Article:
The edition is enhanced with Robin Knox's introduction, as mentioned, maps, translation notes, genealogies, textual variants, suggestions for further reading and a pronunciation glossary - all very useful. ( )
2 vote peterbrown | Jul 9, 2016 |
Greek mythology amazing metaphors the most disgusting and amazingly detailed death scenes I've ever read... This was awesome!!
And now I really want to read the Iliad. ( )
  FilipaCorreia | Jun 30, 2016 |
A great classic. Another epic tale by Homer. ( )
  Shadow494 | Jun 20, 2016 |
Tell me, Muse, the story of that resourceful man who was driven to wander far and wide after he had sacked the holy citadel of Troy."

What surprised me the most about reading The Odyssey of Homer, the second oldest surviving piece of Western literature (after Homer's The Iliad), was how well it has held up. Its style is by no means modern, but it reads surprisingly well for an oral epic written in a 2,500-year-old dead language. Credit must go, of course, to the translation that I read: the standard 1948 Penguin Classics translation by E. V. Rieu. Not only does Rieu make the prose come alive, but his Introduction (along with those by his son D. C. H. Rieu and Peter Jones in my revised Penguin Classics edition) significantly enhance one's enjoyment of the story, which is not always something one can say about scholarly introductions. Jones and the Rieus provide context and sympathetic navigation for the story; I would recommend this translation to readers who want an authentic Homeric experience without being alienated by archaisms or, conversely, over-simplistic modern re-tellings.

As for the story itself, it is rightfully considered a classic; the original adventure story. The most famous elements, such as the Sirens, Scylla and Charybdis, the Cyclopes, Circe the witch, etc., are all great feats of imagination and genesis for many modern myths and fantasy stories. But there are some things which did jar with me; I would perhaps suggest that it is impossible for such an ancient story to chime one-hundred-percent with any modern reader given it was written for a completely different audience. I am not talking about the things that would seem morally questionable today, such as slave ownership, aristocracies and the killing of unarmed people, as one must of course be aware of the novel's historical context. Rather, it is the Ancient Greek obsession with deities involved in human affairs which, if this novel were written today, would have levelled at it the crime of deus ex machina. (I remember unapologetically tearing a strip off Paulo Coelho's The Alchemist for faulty narrative mechanics and dei ex machina that pale to those present here.) Many things only happen because a god willed it, and little explanation is given as to why; it is particularly annoying when the action didn't even require a god to intervene, and events might have progressed along similar lines if the gods had just stayed at home on Mount Olympus and tucked into some ambrosia. Some (read: many) of the various gods' actions are baffling, counter-productive or out-of-character (though the lame god Hephaestus calling his adulterous wife Aphrodite a 'brazen bitch' was rather amusing), and the narrative inconsistencies with which The Odyssey is abruptly ended are often noted and lamented by readers.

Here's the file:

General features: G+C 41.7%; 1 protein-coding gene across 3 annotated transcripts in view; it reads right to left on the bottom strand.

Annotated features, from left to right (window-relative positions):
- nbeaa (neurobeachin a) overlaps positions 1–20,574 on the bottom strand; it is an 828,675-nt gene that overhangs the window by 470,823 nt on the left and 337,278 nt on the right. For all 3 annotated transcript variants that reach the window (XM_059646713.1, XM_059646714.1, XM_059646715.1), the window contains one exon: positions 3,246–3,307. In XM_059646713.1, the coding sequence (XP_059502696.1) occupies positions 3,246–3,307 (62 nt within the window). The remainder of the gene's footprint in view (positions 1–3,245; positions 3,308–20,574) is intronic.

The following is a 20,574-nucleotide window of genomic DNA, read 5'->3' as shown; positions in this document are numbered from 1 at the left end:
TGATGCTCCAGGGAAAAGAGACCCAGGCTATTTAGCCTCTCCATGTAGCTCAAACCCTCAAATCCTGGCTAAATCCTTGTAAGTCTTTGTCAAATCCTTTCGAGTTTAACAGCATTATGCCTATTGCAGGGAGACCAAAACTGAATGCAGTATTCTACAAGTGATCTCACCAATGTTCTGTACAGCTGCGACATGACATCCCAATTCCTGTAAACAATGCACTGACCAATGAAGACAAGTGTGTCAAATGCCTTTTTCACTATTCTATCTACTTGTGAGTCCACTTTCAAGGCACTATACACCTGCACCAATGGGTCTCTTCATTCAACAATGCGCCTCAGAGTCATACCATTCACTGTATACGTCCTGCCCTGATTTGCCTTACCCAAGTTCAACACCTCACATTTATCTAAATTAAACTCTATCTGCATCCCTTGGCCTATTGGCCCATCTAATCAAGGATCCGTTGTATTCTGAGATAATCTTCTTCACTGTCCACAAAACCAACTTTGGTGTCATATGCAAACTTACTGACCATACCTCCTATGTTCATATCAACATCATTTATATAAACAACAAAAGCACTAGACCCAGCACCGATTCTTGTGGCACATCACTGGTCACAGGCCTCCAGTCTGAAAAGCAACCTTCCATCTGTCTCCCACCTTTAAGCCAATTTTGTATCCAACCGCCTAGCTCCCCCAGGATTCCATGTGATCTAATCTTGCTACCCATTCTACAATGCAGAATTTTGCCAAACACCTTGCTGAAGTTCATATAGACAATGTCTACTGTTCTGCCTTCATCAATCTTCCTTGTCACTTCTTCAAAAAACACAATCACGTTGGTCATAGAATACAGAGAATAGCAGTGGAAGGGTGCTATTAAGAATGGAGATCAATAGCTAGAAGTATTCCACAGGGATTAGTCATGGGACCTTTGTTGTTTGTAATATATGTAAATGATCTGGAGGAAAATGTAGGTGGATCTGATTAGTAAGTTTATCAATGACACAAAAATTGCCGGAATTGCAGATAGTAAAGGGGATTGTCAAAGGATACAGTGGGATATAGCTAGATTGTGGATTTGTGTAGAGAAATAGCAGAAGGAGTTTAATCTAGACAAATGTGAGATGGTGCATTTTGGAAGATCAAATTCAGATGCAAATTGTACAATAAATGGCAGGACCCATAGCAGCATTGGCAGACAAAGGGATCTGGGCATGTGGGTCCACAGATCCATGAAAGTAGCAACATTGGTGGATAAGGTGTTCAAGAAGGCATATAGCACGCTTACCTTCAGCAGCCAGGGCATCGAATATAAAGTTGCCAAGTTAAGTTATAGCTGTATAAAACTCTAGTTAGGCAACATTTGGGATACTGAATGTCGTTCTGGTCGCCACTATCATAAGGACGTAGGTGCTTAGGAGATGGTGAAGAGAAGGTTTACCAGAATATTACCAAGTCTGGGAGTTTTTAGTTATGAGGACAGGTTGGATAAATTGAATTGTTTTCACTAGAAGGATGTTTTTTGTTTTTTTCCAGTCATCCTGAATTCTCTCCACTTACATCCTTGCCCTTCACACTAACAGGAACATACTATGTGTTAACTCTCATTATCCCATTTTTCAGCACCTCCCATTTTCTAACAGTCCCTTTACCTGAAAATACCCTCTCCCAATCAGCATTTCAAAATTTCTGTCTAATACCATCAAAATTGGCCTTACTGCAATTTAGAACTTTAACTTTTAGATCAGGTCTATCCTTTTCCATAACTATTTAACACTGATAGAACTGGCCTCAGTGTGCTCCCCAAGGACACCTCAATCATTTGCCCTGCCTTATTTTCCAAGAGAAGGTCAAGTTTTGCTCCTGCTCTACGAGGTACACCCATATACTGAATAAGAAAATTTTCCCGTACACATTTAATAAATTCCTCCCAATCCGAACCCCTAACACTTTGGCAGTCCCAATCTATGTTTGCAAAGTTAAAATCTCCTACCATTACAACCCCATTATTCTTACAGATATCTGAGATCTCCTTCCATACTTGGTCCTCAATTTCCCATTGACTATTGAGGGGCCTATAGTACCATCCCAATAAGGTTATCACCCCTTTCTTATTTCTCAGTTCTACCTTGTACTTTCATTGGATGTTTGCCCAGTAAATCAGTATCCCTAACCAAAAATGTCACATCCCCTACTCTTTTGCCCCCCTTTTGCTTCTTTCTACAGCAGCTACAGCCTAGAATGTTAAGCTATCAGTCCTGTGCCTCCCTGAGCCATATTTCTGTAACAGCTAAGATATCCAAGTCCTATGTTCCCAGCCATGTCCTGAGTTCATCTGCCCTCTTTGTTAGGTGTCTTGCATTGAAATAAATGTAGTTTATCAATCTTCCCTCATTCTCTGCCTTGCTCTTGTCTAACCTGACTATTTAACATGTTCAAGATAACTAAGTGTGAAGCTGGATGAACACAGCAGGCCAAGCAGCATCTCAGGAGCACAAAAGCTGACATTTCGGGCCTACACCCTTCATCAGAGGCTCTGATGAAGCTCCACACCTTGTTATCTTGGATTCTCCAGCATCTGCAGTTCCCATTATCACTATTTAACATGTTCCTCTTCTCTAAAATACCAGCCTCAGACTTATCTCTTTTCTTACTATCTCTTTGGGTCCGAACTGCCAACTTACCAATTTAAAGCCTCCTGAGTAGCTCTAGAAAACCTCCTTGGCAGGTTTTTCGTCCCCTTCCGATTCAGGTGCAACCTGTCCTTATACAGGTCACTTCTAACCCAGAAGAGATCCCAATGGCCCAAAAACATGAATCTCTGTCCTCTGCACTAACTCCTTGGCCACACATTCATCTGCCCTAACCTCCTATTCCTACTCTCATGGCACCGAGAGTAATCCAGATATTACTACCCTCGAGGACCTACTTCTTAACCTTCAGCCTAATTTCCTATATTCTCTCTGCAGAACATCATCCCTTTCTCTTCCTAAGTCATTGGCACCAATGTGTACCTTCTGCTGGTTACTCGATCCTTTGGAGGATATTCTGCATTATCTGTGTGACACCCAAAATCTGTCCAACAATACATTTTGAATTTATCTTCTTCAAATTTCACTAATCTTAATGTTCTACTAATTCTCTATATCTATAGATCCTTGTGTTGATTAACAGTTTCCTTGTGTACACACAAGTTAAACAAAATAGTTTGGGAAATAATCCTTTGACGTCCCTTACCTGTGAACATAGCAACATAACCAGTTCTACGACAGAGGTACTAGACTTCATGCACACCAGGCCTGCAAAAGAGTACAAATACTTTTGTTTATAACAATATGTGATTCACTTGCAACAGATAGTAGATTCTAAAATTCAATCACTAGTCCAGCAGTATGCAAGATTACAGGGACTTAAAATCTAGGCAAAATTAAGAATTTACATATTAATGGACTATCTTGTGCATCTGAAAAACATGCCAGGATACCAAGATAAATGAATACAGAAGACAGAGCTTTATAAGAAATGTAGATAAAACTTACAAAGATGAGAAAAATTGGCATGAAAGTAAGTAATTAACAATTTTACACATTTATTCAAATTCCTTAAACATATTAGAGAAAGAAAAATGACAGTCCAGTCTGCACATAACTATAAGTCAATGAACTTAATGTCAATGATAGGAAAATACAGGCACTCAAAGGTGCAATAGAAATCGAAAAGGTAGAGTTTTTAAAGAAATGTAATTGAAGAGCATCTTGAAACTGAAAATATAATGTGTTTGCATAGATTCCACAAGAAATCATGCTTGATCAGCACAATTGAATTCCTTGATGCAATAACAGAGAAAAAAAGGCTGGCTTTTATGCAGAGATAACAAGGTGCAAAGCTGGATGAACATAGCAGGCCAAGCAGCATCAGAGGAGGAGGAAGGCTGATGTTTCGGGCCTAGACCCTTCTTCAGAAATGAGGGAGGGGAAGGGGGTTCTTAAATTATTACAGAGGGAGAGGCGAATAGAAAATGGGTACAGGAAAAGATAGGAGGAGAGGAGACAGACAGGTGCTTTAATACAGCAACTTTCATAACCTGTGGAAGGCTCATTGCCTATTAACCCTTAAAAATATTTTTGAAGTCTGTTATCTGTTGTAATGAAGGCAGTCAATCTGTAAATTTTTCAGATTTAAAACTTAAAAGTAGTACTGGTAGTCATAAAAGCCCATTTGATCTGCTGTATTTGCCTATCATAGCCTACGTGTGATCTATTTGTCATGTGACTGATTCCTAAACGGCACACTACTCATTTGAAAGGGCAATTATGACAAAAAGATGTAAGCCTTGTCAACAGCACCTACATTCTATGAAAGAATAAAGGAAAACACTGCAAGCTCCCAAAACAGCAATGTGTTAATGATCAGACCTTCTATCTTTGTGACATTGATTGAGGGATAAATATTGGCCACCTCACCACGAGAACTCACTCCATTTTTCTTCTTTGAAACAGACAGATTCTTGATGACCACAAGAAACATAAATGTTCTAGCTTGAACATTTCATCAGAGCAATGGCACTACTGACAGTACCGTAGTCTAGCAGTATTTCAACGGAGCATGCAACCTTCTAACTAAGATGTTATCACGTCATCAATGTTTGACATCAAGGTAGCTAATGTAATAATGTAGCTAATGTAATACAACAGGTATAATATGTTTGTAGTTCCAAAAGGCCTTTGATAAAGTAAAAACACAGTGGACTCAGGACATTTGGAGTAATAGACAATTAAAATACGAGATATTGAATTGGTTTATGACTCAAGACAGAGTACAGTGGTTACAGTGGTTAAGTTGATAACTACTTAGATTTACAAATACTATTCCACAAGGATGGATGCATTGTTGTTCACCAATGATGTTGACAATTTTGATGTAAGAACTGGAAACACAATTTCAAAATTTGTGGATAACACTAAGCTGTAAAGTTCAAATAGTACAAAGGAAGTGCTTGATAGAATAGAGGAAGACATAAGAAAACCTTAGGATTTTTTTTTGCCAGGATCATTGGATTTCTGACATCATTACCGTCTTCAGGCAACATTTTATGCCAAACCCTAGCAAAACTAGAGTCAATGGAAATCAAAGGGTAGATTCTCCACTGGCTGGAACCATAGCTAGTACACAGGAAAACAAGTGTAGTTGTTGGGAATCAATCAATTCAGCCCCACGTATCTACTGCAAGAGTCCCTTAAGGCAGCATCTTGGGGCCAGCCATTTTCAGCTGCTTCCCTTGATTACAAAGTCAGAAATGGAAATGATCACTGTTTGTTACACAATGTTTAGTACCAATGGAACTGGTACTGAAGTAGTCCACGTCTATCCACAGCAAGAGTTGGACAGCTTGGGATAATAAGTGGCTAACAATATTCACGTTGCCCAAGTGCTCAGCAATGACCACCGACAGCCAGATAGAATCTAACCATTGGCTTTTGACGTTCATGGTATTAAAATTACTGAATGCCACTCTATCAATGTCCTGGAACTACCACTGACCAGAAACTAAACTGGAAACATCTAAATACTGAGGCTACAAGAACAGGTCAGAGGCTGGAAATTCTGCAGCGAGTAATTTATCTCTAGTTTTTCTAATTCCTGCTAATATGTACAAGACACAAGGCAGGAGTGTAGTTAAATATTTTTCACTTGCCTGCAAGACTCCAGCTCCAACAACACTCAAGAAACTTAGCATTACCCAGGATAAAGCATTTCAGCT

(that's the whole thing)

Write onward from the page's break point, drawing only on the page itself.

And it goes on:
But my main criticism of The Odyssey is the apparent lack of focus. It is not quite a bona fide adventure story; most of the famous elements of the story (the Cyclopes, Circe, the Sirens, Scylla and Charybdis, etc.) are dealt with only in the second quarter of the book (Books/Chapters 9 to 12 of a total of 24 Books). You do wonder about Homer's priorities: he devotes more time to mixing bowls and courtesies than he does to the Sirens, say, or the lotus-eaters. Both the Sirens and the lotus-eaters are dealt with in perhaps a page or two each. It reminded me a bit of The Lord of the Rings, where Tolkien would devote just a short chapter to the epic Battle of Helm's Deep but entire swathes of prose to describing the intricacies of a language, landscape or suchlike. A mere perusal of the chapter names is instructive in this regard; the second half of the book is dominated by such less-than-thrilling titles as 'In Eumaeus' Hut', 'Telemachus Returns', 'Odysseus Goes to the Town' and 'Eurycleia Recognizes Odysseus'. Odysseus spends more time toasting the health of courteous hosts than he does impaling dread sea monsters on his bronzed spear.

That said, The Odyssey is a true epic. If not a straight-up adventure story, it does nevertheless have a consistent theme, which is hospitality and the correct treatment of guests, a concept known as xenia to the Ancient Greeks. Most of the events of the novel, not just the obvious story of Odysseus against the Suitors but also Odysseus' encounters with the Cyclopes, Circe, Calypso, the Phaeacians, and so on, are driven by the use or abuse of this concept of xenia, which is held sacred. One can entertain oneself identifying relevant instances of xenia and how they drive the story throughout.